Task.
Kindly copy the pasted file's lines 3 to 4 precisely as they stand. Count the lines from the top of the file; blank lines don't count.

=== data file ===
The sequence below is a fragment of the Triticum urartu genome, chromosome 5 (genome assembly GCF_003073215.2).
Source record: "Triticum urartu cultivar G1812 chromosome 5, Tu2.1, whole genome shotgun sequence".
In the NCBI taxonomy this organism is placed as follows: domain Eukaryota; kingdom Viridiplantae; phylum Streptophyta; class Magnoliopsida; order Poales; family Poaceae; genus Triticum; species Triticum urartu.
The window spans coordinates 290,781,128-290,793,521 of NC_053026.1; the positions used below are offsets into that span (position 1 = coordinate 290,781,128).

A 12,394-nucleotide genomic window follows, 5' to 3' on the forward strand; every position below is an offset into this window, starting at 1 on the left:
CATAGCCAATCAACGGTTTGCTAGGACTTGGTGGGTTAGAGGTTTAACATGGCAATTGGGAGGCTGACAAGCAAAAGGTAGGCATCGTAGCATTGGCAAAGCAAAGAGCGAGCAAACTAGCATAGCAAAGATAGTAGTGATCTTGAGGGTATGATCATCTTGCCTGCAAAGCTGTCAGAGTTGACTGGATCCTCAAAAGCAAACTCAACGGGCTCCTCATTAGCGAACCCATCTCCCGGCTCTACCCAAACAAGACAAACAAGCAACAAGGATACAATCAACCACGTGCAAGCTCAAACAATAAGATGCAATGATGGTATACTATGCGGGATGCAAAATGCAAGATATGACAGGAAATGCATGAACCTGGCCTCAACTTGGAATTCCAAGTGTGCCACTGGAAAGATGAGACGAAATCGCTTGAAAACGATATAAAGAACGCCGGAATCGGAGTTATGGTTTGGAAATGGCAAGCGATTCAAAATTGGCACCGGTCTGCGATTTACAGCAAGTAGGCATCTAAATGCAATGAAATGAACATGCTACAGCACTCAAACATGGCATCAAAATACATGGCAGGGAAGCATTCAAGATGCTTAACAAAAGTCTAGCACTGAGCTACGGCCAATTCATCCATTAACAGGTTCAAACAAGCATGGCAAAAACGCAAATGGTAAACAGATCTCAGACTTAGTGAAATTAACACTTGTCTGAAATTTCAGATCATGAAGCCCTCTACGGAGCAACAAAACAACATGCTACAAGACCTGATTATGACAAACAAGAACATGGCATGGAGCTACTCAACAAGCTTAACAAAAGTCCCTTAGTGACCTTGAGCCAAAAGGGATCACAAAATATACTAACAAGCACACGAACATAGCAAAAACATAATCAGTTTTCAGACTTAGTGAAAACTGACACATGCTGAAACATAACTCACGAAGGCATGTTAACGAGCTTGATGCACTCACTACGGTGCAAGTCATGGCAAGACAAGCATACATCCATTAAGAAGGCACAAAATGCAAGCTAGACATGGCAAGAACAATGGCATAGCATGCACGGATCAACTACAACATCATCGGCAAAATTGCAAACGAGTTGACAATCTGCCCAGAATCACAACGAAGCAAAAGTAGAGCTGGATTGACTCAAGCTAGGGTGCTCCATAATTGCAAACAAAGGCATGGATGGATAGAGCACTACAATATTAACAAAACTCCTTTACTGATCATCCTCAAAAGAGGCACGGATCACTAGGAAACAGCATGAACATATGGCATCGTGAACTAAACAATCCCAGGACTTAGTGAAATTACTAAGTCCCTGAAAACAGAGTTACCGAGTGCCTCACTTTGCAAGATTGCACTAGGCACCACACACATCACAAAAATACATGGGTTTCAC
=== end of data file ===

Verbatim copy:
In the NCBI taxonomy this organism is placed as follows: domain Eukaryota; kingdom Viridiplantae; phylum Streptophyta; class Magnoliopsida; order Poales; family Poaceae; genus Triticum; species Triticum urartu.
The window spans coordinates 290,781,128-290,793,521 of NC_053026.1; the positions used below are offsets into that span (position 1 = coordinate 290,781,128).